Because office-based jobs that are stressful involve you having to deal with these surges of energy, without giving you a chance to offload the symptoms, it can literally leave you wanting to put your foot or fist through a computer screen. This is because you are prepared to fight for your life.

What can cause this?

The danger of stress is that your brain has not learned to distinguish between a real and perceived threat. Consequently, a dismissive or critical comment from your boss or a work colleague can put you into fight or flight. Clearly, your life is not in immediate danger but your body is preparing you as though it is. Just by thinking about the same criticism, slight on your character or threat can literally have you preparing to fight for your life, repeatedly several times a day.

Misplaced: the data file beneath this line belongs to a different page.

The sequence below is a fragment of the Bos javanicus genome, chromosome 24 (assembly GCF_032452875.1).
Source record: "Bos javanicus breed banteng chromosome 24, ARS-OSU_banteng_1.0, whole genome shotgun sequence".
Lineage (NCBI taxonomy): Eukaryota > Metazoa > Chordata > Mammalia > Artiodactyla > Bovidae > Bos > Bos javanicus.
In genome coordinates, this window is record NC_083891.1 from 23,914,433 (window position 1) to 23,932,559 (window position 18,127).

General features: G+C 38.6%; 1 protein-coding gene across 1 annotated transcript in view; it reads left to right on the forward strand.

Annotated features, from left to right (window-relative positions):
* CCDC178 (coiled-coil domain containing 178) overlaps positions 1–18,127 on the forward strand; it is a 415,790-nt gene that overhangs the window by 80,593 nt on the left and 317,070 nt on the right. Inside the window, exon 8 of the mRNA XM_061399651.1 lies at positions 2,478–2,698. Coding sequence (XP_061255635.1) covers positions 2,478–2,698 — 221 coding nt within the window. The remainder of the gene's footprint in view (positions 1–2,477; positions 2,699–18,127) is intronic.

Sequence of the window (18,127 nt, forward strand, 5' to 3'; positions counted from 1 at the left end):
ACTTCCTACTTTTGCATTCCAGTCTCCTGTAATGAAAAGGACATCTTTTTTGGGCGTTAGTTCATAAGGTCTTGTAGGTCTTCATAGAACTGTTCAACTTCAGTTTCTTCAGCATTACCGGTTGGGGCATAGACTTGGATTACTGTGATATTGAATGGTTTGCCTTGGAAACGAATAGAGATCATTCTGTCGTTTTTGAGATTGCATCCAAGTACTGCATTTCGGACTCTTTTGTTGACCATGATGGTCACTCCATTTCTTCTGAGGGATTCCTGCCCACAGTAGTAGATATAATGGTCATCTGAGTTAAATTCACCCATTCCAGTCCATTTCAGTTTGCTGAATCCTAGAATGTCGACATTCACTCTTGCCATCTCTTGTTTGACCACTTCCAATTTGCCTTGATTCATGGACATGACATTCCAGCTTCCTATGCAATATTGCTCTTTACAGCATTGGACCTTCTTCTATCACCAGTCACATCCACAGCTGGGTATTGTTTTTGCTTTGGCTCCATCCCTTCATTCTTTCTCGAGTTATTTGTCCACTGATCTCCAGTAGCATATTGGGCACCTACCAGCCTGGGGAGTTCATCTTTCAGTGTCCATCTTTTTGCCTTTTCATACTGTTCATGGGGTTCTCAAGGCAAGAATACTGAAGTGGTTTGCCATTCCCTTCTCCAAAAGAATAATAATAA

With the current recession causing pay cuts and redundancies, it is likely that many employees are living on a knife-edge as they fear for not being able to work, pay bills or even feed their families. Constant worry about such issues has the same affect on your body as living in the jungle and seeing lions arriving to feast on your family.

What can you do to reduce your stress at work?

When you find yourself experiencing symptoms of fight or flight then it’s time to focus on your breathing. Deeper breathing is one of the fastest and most effective ways to reverse your body’s stress response. Also, tell yourself “I am safe.”

This may sound ridiculous but your body is preparing you to fend for your life. By repeating the message that you are safe and making a conscious effort to deepen your breathing, you are putting yourself on the fast-track to a more relaxed day at work.

Something to think about.